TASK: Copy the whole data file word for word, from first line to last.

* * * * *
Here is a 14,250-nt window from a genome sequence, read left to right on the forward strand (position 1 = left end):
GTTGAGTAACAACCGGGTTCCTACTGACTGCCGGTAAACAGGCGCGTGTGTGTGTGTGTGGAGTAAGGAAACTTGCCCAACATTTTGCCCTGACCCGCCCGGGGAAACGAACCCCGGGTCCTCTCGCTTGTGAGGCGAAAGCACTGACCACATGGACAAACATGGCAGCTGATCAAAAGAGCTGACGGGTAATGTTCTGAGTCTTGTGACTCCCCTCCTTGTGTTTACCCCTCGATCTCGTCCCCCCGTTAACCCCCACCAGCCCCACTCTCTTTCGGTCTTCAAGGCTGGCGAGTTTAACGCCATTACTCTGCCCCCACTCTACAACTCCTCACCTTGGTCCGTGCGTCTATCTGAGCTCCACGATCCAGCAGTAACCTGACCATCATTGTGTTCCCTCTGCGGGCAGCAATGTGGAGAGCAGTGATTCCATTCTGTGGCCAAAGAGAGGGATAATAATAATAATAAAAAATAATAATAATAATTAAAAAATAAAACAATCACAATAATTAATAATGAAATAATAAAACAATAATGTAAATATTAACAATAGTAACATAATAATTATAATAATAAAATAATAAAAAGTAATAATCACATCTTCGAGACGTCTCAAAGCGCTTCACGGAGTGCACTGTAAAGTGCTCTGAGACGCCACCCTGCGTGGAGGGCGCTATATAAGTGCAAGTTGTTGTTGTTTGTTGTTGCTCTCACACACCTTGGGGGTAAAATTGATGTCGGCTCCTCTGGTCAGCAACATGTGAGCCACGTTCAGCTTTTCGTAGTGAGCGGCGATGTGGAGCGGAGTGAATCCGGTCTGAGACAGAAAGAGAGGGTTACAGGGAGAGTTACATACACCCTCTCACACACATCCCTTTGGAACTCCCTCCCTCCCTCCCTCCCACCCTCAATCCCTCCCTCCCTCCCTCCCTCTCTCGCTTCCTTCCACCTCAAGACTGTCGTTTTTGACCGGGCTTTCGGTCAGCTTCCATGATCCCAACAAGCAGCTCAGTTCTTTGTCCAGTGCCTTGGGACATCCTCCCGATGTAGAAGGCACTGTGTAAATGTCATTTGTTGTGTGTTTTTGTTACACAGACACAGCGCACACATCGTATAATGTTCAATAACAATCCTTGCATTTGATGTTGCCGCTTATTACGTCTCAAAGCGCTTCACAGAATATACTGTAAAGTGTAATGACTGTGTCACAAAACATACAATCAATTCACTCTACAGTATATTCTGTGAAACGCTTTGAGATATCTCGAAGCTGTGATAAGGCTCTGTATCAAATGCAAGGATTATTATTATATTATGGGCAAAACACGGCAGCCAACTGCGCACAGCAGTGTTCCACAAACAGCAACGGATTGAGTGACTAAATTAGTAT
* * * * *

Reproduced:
Here is a 14,250-nt window from a genome sequence, read left to right on the forward strand (position 1 = left end):
GTTGAGTAACAACCGGGTTCCTACTGACTGCCGGTAAACAGGCGCGTGTGTGTGTGTGTGGAGTAAGGAAACTTGCCCAACATTTTGCCCTGACCCGCCCGGGGAAACGAACCCCGGGTCCTCTCGCTTGTGAGGCGAAAGCACTGACCACATGGACAAACATGGCAGCTGATCAAAAGAGCTGACGGGTAATGTTCTGAGTCTTGTGACTCCCCTCCTTGTGTTTACCCCTCGATCTCGTCCCCCCGTTAACCCCCACCAGCCCCACTCTCTTTCGGTCTTCAAGGCTGGCGAGTTTAACGCCATTACTCTGCCCCCACTCTACAACTCCTCACCTTGGTCCGTGCGTCTATCTGAGCTCCACGATCCAGCAGTAACCTGACCATCATTGTGTTCCCTCTGCGGGCAGCAATGTGGAGAGCAGTGATTCCATTCTGTGGCCAAAGAGAGGGATAATAATAATAATAAAAAATAATAATAATAATTAAAAAATAAAACAATCACAATAATTAATAATGAAATAATAAAACAATAATGTAAATATTAACAATAGTAACATAATAATTATAATAATAAAATAATAAAAAGTAATAATCACATCTTCGAGACGTCTCAAAGCGCTTCACGGAGTGCACTGTAAAGTGCTCTGAGACGCCACCCTGCGTGGAGGGCGCTATATAAGTGCAAGTTGTTGTTGTTTGTTGTTGCTCTCACACACCTTGGGGGTAAAATTGATGTCGGCTCCTCTGGTCAGCAACATGTGAGCCACGTTCAGCTTTTCGTAGTGAGCGGCGATGTGGAGCGGAGTGAATCCGGTCTGAGACAGAAAGAGAGGGTTACAGGGAGAGTTACATACACCCTCTCACACACATCCCTTTGGAACTCCCTCCCTCCCTCCCTCCCACCCTCAATCCCTCCCTCCCTCCCTCCCTCTCTCGCTTCCTTCCACCTCAAGACTGTCGTTTTTGACCGGGCTTTCGGTCAGCTTCCATGATCCCAACAAGCAGCTCAGTTCTTTGTCCAGTGCCTTGGGACATCCTCCCGATGTAGAAGGCACTGTGTAAATGTCATTTGTTGTGTGTTTTTGTTACACAGACACAGCGCACACATCGTATAATGTTCAATAACAATCCTTGCATTTGATGTTGCCGCTTATTACGTCTCAAAGCGCTTCACAGAATATACTGTAAAGTGTAATGACTGTGTCACAAAACATACAATCAATTCACTCTACAGTATATTCTGTGAAACGCTTTGAGATATCTCGAAGCTGTGATAAGGCTCTGTATCAAATGCAAGGATTATTATTATATTATGGGCAAAACACGGCAGCCAACTGCGCACAGCAGTGTTCCACAAACAGCAACGGATTGAGTGACTAAATTAGTAT